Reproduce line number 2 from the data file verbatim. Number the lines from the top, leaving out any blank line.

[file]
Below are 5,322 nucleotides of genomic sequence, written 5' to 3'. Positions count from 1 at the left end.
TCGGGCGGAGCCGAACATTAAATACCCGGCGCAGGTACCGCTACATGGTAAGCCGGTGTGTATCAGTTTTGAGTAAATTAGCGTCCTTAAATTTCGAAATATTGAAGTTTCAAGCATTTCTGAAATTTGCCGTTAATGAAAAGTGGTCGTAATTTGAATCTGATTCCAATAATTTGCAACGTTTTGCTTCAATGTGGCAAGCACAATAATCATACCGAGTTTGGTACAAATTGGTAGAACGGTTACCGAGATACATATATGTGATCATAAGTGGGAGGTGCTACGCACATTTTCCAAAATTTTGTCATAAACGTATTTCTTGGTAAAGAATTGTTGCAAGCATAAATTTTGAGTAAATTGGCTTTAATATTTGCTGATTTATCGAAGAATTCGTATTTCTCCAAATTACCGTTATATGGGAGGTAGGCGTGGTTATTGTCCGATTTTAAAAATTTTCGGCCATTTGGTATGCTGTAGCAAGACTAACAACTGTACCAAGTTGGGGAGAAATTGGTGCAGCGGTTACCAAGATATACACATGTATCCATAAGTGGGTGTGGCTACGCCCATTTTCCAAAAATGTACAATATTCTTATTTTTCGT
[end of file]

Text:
TCGGGCGGAGCCGAACATTAAATACCCGGCGCAGGTACCGCTACATGGTAAGCCGGTGTGTATCAGTTTTGAGTAAATTAGCGTCCTTAAATTTCGAAATATTGAAGTTTCAAGCATTTCTGAAATTTGCCGTTAATGAAAAGTGGTCGTAATTTGAATCTGATTCCAATAATTTGCAACGTTTTGCTTCAATGTGGCAAGCACAATAATCATACCGAGTTTGGTACAAATTGGTAGAACGGTTACCGAGATACATATATGTGATCATAAGTGGGAGGTGCTACGCACATTTTCCAAAATTTTGTCATAAACGTATTTCTTGGTAAAGAATTGTTGCAAGCATAAATTTTGAGTAAATTGGCTTTAATATTTGCTGATTTATCGAAGAATTCGTATTTCTCCAAATTACCGTTATATGGGAGGTAGGCGTGGTTATTGTCCGATTTTAAAAATTTTCGGCCATTTGGTATGCTGTAGCAAGACTAACAACTGTACCAAGTTGGGGAGAAATTGGTGCAGCGGTTACCAAGATATACACATGTATCCATAAGTGGGTGTGGCTACGCCCATTTTCCAAAAATGTACAATATTCTTATTTTTCGT